3 Crucial Tips for Singing and Playing At The Same Time

By Tracy Laslop

North Vancouver Guitar School
Plenty of great instrumental musicians have no idea how to sing and play their instrument at the same time… that’s fine if you never ever want to sing and play at the same time. But why wouldn’t you? Being able to do both really shows off your skills… you’re playing TWO instruments at the same time this way! And who doesn’t want to show off a little sometimes?

Not only that… but singing is an incredibly emotional and personal method of performance. Adding your own voice to your music brings a different kind of vulnerability and honesty to your music. It will definitely open new worlds of composition for you, too.

If you don’t think you can sing – it’s a lie! Someone told you a total lie once if you believe you can’t sing. If you have a voice, you can sing – or learn to sing. I promise! If you don’t believe me, take vocal lessons. You’ll be amazed at the improvement you can make in your singing, AND transfer those skills to your instrument, when you learn to sing!

No matter if you’re playing piano, guitar, ukulele, mandolin, or Merlin, or anything else (that isn’t a wind instrument…) it’s worth it to learn how to sing while playing your instrument. This is a versatile skill that can be transferred from instrument to instrument!

Here are 3 important tips to help you when you start to learn to sing and play:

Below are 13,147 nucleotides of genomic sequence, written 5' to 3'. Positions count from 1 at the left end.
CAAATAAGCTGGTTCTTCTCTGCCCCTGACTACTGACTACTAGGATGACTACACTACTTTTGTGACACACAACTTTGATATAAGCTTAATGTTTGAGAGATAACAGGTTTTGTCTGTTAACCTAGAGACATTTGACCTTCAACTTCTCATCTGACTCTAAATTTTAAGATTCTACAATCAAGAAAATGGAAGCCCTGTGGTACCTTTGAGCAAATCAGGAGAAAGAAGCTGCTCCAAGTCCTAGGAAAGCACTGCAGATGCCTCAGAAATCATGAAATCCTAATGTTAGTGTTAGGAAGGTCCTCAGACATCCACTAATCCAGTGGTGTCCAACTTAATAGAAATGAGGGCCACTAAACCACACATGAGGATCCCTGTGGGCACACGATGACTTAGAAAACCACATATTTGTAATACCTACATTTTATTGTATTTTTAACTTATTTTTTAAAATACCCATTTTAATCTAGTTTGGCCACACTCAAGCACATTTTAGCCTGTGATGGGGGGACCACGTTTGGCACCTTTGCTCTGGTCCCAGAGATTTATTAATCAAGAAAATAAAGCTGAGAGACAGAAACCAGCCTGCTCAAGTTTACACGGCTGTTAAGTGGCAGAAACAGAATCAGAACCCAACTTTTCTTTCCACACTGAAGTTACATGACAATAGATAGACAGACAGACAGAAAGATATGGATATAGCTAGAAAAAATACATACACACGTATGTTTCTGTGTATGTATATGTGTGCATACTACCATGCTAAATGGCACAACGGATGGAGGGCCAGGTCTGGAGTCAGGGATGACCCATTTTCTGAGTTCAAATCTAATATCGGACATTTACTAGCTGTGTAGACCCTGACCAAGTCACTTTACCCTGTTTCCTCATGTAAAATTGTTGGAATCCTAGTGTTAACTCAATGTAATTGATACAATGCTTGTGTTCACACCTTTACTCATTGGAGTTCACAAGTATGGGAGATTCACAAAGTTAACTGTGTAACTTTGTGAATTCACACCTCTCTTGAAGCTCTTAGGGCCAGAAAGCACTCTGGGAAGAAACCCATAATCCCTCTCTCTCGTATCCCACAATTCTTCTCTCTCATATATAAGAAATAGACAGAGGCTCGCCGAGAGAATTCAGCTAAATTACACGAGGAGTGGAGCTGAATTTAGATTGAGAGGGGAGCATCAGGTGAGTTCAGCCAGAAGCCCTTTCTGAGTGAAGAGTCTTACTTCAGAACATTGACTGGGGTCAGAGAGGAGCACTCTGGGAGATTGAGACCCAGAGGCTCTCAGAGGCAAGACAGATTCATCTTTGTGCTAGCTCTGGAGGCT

1. Breathe
The most important thing to do is to practice breathing while you play your instrument. Sounds simple, right? Unfortunately, musicians tend to hold their breath while concentrating on their instrument. I don’t know why we do this… Maybe to keep still, or because we’re nervous!
Yet, holding your breath just reduces muscle and brain function.

Why? Because of the lack of oxygen… a loss of brain function won’t make your playing better at all!

The best way to practice this step is to concentrate on your breathing while you play an easy passage, or the chords that you want to sing over.

This can take time, but the more time you spend here, the easier the next steps will be.

No matter what instrument you are playing, do not expect yourself to sing the melody on top of the chords at full speed right away.

The best way to sync the hands and the voice is to slow down both to a very slow speed, and try to sing slowly over the slow chords.

Don’t worry about making your pitch accurate, or making everything perfect. Just focus on the rhythm of the words, and the rhythm of the chords – nothing else matters when you’re learning to sync these two things together.
Slowing things down will make everything easier to layer together.

3. Try speaking the words first
If the above step is still too tricky, try to just SAY the words, or mouth them – this helps because if you’re just mouthing the words, you’re still starting to match the movements of your mouth with the movements of your hands… but you’re taking the voice/vocal pitches away from the task, which makes the task a little easier, to start.

I wish you the best of luck! Take your time and GO SLOW… and have fun!

Tracy Laslop of North Vancouver Guitar School is the only guitar teacher on the North Shore specializing in teaching children and youth. Her philosophy is to help her students grow throughout their lives, through the power of music.